Storm of the Century
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It was hailed as the storm of the century.
In 1993 East Tennessee was paralyzed by a blizzard.
As light snow began to fall on Friday night, March 12, 6 Storm Team Chief Meteorologist Matt Hinkin noticed that computer models were indicating the possibilty of a "good snow" for Knoxville.
Map of Storm Path,
Low pressure was rapidly intensifying along the Gulf Coast and started moving northeast.
Early predictions warned of perhaps six inches of snow, "if" all the indgredients came together.
Those estimates changed almost hourly as the storm rapidly developed.
The track of the storm was a perfect snow maker for Knoxville as it moved through northern Georgia, then up through the Carolinas and into the northeast.
East Tennessee came to a near standstill for several days
What made the storm significant was the strength of the low pressure and the intensity of the wind.
That time remains etched in the minds of many East Tennesseeans.
"I think when I was sledding I actually almost broke my arm because we had a creek at the end of the hill, and so when I was sledding I ran into it," remembered Anna Sehaeffer Koetter. "And I started crying because I was little, so my older brother picked me up and ran me home."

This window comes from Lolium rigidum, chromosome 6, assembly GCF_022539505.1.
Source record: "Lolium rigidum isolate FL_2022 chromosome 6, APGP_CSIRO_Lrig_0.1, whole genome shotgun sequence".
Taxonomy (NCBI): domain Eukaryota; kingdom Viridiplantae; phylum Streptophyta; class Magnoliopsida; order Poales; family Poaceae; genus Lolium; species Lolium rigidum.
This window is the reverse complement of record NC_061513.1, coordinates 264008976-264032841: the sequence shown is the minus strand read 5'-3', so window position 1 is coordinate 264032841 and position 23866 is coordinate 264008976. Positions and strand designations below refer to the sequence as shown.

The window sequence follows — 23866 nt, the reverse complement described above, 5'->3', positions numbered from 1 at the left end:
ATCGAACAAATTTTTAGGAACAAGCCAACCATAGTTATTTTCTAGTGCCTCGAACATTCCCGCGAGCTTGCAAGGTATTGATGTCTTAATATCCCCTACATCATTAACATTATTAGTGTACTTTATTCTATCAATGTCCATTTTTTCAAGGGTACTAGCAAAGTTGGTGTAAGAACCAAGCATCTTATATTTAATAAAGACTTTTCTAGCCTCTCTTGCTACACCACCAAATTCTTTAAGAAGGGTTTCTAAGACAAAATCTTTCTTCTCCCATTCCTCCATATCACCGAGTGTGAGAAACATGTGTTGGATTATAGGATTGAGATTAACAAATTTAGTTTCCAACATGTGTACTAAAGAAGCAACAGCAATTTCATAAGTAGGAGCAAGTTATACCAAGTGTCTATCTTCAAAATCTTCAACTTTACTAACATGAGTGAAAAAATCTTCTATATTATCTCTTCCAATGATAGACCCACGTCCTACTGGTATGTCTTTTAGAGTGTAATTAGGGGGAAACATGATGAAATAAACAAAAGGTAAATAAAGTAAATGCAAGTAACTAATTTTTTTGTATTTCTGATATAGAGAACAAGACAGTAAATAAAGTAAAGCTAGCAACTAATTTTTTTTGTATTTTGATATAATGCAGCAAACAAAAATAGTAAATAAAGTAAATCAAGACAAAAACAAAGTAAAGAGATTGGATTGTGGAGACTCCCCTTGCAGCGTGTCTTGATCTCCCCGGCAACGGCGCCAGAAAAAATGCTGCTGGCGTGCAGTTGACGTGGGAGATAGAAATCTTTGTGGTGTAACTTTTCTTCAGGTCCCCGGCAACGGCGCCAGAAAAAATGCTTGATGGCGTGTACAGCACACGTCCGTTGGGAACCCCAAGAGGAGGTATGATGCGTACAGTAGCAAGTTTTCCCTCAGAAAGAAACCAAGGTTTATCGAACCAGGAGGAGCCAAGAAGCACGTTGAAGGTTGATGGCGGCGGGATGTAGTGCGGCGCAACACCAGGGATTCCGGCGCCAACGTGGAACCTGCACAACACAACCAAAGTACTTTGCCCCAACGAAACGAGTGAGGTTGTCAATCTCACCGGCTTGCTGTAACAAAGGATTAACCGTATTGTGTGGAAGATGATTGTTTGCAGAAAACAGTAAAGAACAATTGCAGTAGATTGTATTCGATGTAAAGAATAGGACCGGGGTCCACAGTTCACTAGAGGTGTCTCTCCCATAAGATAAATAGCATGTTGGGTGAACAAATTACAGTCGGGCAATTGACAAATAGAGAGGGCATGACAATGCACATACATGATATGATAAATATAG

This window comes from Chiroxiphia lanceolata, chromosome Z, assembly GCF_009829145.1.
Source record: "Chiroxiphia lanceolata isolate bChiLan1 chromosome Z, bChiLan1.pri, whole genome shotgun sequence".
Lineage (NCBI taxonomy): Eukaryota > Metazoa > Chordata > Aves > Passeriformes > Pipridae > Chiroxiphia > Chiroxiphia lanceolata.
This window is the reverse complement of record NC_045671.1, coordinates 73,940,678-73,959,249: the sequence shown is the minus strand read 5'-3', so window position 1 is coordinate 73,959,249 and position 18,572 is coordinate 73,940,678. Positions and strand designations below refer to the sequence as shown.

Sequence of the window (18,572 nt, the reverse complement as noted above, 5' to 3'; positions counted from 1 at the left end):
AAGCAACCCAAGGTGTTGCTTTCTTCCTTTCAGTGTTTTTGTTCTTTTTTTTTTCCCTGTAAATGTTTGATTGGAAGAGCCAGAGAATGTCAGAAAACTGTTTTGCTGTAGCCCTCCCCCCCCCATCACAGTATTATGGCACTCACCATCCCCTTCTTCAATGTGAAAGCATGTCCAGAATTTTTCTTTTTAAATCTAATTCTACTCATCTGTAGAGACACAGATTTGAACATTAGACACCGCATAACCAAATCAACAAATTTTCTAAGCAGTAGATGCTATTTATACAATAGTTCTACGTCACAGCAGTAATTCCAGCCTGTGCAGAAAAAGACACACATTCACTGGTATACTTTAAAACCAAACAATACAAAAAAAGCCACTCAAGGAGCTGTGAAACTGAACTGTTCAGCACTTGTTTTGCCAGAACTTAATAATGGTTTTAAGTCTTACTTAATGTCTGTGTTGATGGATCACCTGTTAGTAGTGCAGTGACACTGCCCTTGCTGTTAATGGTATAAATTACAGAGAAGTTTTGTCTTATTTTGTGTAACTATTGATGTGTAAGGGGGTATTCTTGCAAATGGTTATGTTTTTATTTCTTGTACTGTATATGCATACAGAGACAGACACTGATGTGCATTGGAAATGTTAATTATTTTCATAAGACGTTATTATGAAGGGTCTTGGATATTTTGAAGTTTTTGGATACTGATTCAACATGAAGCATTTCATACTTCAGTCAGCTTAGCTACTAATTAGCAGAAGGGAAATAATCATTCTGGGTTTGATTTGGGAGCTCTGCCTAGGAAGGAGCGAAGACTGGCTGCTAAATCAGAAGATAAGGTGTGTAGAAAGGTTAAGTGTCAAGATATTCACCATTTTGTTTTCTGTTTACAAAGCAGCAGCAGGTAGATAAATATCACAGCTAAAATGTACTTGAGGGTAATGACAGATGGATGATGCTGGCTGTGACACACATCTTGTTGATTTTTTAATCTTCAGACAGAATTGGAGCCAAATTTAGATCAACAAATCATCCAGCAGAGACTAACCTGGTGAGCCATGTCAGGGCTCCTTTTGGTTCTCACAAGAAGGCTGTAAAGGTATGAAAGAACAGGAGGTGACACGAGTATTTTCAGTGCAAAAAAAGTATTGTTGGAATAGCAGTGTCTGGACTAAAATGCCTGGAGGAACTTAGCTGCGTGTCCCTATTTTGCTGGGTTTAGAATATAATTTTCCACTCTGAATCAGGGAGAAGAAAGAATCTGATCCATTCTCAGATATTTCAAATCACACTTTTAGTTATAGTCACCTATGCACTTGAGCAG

"It was a time I will never forget and I hope some of the kids around here will experience it again," said James Blake.
Grocery stores were packed. Flights in and out of McGhee Tyson Airport were canceled. Power was out in many areas for more than a week, forcing shelters to be opened and schools to close.
Some area schools were closed for two weeks.
|Snow Totals for Our Area|
|McGhee Tyson Airport||15.1"|
It's possible that you may not see this much snow in one storm the rest of your life because a super snow storm like that may only occur once every 100 years.
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